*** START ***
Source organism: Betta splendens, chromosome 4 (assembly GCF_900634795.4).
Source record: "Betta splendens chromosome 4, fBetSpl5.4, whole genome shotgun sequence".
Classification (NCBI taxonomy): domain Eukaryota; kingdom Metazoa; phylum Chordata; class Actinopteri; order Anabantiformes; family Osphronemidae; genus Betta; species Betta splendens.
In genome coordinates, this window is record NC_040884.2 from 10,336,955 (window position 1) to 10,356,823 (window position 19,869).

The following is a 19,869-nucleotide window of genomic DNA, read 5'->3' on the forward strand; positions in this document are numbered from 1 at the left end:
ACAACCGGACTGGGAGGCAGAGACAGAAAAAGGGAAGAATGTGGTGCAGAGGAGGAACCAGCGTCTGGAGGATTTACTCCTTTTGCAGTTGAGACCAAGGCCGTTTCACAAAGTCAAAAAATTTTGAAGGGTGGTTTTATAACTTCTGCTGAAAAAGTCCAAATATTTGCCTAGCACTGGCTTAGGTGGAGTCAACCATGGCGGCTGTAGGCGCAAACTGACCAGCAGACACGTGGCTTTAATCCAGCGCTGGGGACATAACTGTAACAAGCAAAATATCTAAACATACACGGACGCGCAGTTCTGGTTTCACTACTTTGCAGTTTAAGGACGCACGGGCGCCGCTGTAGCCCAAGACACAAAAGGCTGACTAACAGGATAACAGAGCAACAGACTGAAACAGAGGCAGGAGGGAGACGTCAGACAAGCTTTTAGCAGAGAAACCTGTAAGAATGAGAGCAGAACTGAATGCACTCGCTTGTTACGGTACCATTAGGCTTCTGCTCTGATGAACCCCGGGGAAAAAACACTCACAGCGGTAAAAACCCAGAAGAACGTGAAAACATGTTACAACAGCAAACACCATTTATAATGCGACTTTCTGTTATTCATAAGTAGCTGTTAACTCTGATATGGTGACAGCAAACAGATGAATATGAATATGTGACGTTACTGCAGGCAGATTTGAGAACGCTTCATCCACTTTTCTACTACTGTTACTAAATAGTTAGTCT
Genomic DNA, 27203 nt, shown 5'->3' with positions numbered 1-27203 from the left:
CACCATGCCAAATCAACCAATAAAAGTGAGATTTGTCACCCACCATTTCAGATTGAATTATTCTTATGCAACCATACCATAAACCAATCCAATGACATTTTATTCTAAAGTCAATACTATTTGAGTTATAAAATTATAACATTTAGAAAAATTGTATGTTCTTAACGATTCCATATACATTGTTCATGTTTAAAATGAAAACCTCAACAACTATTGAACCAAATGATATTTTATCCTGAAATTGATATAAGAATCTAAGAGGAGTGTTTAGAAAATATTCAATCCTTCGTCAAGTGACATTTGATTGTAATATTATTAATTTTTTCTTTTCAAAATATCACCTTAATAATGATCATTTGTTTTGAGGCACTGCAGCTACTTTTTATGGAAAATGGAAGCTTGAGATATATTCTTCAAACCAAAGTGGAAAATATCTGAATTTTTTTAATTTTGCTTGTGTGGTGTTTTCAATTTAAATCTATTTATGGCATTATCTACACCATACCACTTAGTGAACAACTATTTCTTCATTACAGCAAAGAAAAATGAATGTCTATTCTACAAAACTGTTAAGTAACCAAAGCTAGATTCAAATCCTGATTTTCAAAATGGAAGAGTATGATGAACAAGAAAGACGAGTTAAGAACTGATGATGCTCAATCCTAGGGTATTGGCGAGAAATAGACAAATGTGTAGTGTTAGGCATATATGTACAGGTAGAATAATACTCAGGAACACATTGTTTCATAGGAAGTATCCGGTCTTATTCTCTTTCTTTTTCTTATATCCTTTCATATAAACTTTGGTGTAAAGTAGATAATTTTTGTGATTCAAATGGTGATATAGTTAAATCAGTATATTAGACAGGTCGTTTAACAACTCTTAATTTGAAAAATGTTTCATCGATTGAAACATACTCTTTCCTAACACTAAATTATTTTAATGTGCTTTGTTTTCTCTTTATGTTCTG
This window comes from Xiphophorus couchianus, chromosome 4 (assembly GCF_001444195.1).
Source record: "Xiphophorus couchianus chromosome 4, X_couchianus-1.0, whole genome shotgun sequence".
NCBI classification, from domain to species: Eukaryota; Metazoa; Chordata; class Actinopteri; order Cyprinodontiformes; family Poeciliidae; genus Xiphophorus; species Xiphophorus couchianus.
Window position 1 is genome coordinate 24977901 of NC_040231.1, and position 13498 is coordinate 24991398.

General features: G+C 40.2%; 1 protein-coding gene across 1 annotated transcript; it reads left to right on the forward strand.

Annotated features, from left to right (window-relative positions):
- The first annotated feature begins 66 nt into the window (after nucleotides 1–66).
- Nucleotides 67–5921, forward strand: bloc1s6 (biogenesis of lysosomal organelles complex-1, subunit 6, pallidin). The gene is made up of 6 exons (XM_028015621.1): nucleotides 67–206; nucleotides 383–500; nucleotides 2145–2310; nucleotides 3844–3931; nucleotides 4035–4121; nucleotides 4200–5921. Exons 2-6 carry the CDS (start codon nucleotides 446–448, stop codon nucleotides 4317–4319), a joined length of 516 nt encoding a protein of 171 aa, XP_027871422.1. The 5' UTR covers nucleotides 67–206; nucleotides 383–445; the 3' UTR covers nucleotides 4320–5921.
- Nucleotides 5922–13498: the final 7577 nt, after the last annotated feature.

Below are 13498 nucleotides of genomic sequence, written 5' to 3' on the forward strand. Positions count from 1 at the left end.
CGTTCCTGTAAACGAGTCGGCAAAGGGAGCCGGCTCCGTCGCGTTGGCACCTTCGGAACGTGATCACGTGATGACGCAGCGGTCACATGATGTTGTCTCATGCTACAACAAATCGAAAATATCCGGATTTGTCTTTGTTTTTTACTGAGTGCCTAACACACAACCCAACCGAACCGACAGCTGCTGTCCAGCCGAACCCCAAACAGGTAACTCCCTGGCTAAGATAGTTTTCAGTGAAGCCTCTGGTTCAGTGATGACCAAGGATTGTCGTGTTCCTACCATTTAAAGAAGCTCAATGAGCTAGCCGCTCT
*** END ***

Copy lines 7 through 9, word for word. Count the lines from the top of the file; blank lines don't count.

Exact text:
Genomic DNA, 27203 nt, shown 5'->3' with positions numbered 1-27203 from the left:
CACCATGCCAAATCAACCAATAAAAGTGAGATTTGTCACCCACCATTTCAGATTGAATTATTCTTATGCAACCATACCATAAACCAATCCAATGACATTTTATTCTAAAGTCAATACTATTTGAGTTATAAAATTATAACATTTAGAAAAATTGTATGTTCTTAACGATTCCATATACATTGTTCATGTTTAAAATGAAAACCTCAACAACTATTGAACCAAATGATATTTTATCCTGAAATTGATATAAGAATCTAAGAGGAGTGTTTAGAAAATATTCAATCCTTCGTCAAGTGACATTTGATTGTAATATTATTAATTTTTTCTTTTCAAAATATCACCTTAATAATGATCATTTGTTTTGAGGCACTGCAGCTACTTTTTATGGAAAATGGAAGCTTGAGATATATTCTTCAAACCAAAGTGGAAAATATCTGAATTTTTTTAATTTTGCTTGTGTGGTGTTTTCAATTTAAATCTATTTATGGCATTATCTACACCATACCACTTAGTGAACAACTATTTCTTCATTACAGCAAAGAAAAATGAATGTCTATTCTACAAAACTGTTAAGTAACCAAAGCTAGATTCAAATCCTGATTTTCAAAATGGAAGAGTATGATGAACAAGAAAGACGAGTTAAGAACTGATGATGCTCAATCCTAGGGTATTGGCGAGAAATAGACAAATGTGTAGTGTTAGGCATATATGTACAGGTAGAATAATACTCAGGAACACATTGTTTCATAGGAAGTATCCGGTCTTATTCTCTTTCTTTTTCTTATATCCTTTCATATAAACTTTGGTGTAAAGTAGATAATTTTTGTGATTCAAATGGTGATATAGTTAAATCAGTATATTAGACAGGTCGTTTAACAACTCTTAATTTGAAAAATGTTTCATCGATTGAAACATACTCTTTCCTAACACTAAATTATTTTAATGTGCTTTGTTTTCTCTTTATGTTCTG
This window comes from Xiphophorus couchianus, chromosome 4 (assembly GCF_001444195.1).